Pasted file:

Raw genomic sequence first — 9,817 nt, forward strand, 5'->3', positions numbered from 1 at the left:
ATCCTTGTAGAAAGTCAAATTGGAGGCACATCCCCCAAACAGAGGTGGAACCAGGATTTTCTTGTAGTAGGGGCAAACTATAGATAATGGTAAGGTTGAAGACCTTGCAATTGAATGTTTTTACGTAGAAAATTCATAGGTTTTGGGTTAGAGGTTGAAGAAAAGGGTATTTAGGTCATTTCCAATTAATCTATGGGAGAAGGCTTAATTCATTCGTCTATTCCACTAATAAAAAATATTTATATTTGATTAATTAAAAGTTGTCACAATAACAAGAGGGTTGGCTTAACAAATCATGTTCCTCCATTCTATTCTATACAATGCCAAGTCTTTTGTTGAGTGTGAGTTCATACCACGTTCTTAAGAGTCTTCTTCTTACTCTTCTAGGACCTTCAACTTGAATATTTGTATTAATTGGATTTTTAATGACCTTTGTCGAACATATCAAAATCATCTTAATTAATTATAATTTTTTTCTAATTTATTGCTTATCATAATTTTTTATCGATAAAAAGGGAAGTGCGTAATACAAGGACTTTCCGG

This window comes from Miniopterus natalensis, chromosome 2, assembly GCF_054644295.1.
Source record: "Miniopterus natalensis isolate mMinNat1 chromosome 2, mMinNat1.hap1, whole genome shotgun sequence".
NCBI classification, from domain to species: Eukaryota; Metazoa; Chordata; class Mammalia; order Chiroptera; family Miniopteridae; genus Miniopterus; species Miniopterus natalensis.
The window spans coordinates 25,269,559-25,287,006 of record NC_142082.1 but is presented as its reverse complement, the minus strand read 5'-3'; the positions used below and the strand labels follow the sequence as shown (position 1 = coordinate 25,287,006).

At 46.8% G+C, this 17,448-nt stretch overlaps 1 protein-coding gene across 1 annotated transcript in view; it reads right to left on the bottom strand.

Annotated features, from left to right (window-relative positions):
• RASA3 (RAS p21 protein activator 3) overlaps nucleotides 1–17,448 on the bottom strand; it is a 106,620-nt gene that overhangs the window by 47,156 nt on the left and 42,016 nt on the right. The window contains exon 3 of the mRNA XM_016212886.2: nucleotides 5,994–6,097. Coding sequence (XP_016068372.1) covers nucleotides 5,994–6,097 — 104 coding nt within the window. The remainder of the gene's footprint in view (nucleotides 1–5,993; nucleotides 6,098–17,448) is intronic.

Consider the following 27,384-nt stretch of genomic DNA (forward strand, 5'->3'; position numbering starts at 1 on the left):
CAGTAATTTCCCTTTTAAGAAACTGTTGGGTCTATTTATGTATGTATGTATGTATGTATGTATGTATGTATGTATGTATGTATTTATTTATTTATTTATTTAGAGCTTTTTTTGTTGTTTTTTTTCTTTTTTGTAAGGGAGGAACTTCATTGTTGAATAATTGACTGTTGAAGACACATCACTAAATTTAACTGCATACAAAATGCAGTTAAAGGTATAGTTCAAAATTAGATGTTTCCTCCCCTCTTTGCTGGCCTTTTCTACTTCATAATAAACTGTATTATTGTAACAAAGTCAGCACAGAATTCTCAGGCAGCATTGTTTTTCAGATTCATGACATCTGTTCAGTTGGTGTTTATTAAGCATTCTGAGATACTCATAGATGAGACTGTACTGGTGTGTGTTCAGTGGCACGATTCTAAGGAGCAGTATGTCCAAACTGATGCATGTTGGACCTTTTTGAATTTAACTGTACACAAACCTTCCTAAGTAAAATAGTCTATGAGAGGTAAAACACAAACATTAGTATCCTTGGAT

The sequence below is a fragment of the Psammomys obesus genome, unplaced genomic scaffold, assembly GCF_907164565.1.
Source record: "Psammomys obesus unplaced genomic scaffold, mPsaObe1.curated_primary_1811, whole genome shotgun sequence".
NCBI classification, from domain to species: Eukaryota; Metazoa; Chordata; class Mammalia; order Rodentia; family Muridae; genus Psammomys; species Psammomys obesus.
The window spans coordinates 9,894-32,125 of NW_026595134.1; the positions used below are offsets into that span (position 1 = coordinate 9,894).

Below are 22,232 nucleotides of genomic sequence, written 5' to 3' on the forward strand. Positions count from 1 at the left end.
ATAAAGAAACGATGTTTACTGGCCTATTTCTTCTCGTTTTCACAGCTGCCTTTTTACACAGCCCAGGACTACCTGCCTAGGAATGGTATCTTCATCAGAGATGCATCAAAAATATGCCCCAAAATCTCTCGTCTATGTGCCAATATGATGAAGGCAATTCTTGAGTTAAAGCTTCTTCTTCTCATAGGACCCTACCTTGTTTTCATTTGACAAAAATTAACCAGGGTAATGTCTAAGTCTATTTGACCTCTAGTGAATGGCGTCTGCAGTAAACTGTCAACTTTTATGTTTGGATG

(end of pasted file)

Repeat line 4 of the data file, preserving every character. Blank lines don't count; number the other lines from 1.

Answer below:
Source record: "Miniopterus natalensis isolate mMinNat1 chromosome 2, mMinNat1.hap1, whole genome shotgun sequence".